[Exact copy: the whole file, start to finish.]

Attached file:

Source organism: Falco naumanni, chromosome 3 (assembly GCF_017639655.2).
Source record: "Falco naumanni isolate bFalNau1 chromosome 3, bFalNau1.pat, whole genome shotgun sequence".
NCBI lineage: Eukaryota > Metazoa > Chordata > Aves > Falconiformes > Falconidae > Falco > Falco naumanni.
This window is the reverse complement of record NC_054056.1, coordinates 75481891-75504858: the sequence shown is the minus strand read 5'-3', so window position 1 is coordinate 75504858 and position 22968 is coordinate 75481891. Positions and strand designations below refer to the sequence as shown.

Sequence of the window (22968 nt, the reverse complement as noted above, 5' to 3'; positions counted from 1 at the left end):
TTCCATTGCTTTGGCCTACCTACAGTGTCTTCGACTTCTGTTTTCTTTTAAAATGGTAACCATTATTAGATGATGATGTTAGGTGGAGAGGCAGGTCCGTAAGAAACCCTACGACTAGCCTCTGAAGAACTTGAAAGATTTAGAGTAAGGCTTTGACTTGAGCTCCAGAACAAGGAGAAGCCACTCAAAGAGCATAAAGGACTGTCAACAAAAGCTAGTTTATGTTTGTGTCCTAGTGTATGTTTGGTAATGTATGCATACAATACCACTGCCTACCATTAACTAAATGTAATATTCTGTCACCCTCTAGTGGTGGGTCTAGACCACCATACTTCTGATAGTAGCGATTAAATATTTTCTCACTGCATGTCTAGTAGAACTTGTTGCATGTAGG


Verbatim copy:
Source organism: Falco naumanni, chromosome 3 (assembly GCF_017639655.2).
Source record: "Falco naumanni isolate bFalNau1 chromosome 3, bFalNau1.pat, whole genome shotgun sequence".
NCBI lineage: Eukaryota > Metazoa > Chordata > Aves > Falconiformes > Falconidae > Falco > Falco naumanni.
This window is the reverse complement of record NC_054056.1, coordinates 75481891-75504858: the sequence shown is the minus strand read 5'-3', so window position 1 is coordinate 75504858 and position 22968 is coordinate 75481891. Positions and strand designations below refer to the sequence as shown.

Sequence of the window (22968 nt, the reverse complement as noted above, 5' to 3'; positions counted from 1 at the left end):
TTCCATTGCTTTGGCCTACCTACAGTGTCTTCGACTTCTGTTTTCTTTTAAAATGGTAACCATTATTAGATGATGATGTTAGGTGGAGAGGCAGGTCCGTAAGAAACCCTACGACTAGCCTCTGAAGAACTTGAAAGATTTAGAGTAAGGCTTTGACTTGAGCTCCAGAACAAGGAGAAGCCACTCAAAGAGCATAAAGGACTGTCAACAAAAGCTAGTTTATGTTTGTGTCCTAGTGTATGTTTGGTAATGTATGCATACAATACCACTGCCTACCATTAACTAAATGTAATATTCTGTCACCCTCTAGTGGTGGGTCTAGACCACCATACTTCTGATAGTAGCGATTAAATATTTTCTCACTGCATGTCTAGTAGAACTTGTTGCATGTAGG